A member of the business school staff sent me a list of quotes she liked. Three of them particularly caught my attention.
- It takes courage to grow up and become who you really are (E.E. Cummings).
- Radical self-care is quantum, and radiates out into the atmosphere, like a little fresh air. It is a huge gift to the world (Ann Lamont).
- The world is changed by your example, not your opinion (Paulo Coelho).
The first quote raises this question; Why does it take courage to grow up and become the real me? Whatever culture I operate in is biased towards self-perpetuation. The culture functions to bring about my mindless conformity. The real me is the best, most conscious me. It is the new me that emerges when I am pursuing my highest purpose. When I am realizing my highest purpose I become aware of how the culture constrains human potential and how it could better elevate human potential. If I bring an authentic voice to my increasing awareness it I become a call to growth. The first, knee jerk, collective reaction is to neutralize my voice. Negative peer pressure seeks to silence me. Since I intuitively know and anticipate this adversity, I tend to live fearfully. In fear I do not enact my best self or express the voice of authentic influence. When I live in fear I conspire in the diminishment of myself and of the culture that holds me. Everyone loses while denying that they are losing.
The second quote raises this question; What is radical self-care? Radical usually means fundamental or extreme. It can also mean return to the root, as in the case of the radical sign in mathematics. We usually return to the root of the self when driven there by adversity. In the face of our greatest challenges we make a pleasant discovery. We are not diabolical or doomed. We are inherently good and full of potential. When we courageously pursue the highest good, our own goodness is realized and spread. Every time we make this discovery we make a radical or quantum change. Self-care is often seen as egotism. When we return to the root of the self we discover that self is a relational phenomenon and that the highest form of self-care is contributing our greatest strengths to the relational whole. When we realize this, we become willing to sacrifice for the common good. When we engage in radical self-care, egotism dissolves into love and we “give a huge gift to the world,” it is the realization and expression of our best self.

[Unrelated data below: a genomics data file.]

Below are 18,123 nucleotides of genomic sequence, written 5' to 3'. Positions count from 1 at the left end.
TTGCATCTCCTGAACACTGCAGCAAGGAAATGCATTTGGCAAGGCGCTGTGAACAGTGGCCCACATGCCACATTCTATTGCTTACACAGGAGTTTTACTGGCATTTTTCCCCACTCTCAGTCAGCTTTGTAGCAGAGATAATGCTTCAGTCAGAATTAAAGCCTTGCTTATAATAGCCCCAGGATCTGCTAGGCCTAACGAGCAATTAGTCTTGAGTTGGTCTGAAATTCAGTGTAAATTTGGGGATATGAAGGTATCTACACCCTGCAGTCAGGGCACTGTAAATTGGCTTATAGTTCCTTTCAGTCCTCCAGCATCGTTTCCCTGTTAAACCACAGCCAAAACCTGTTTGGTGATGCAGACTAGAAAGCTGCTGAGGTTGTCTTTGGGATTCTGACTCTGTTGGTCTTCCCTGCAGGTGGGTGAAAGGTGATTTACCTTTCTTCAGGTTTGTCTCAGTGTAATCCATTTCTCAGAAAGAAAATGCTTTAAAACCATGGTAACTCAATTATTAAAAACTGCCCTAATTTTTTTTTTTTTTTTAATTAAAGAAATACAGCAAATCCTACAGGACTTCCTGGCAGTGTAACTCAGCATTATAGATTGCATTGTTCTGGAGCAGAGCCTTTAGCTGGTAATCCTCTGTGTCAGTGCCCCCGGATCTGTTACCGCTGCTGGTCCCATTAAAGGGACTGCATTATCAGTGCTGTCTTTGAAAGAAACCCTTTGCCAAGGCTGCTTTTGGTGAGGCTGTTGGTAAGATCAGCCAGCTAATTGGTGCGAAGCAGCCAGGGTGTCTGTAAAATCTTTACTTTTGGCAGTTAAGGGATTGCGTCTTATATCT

The third quote raises this question; Why is example more influential than opinion? My opinion is a reflection of my mind and I may or may not believe what I say. What I do is a reflection of my commitment. What I do is a revelator of what I most feel. What we do signals what we feel. Humans not only radiate feelings they detect the feelings being radiated from others. As I act from fear or from courage others note it and tend to reflect my fear or my courage. Thus what I radiate flows back to me and reinforces my fear or my courage. People are most influenced by my example. When I enact my best self, I invite them to enact their best self. A new dance emerges. This dance of the positive deviants reverses the spin of social determinism. Instead of being constrained by the culture, a few people begin to challenge, shape and renew the culture. This is why transformational leaders are so aware of their own integrity. They know that trust is the currency of transformation and that living their highest values is the ultimate lever of leadership.
The conventional administrator will take a flawed path to organizational change. To turn a culture more positive someone must have the courage to embrace their best self and express their most authentic voice. Doing this changes the music and invites a few others to deviate and dance in more positive ways. As the dance spreads the culture begins to transform itself.
When have I engaged in radical self-care?
When have I caused others to dance in a new way?
How could we use this passage to create a more positive organization?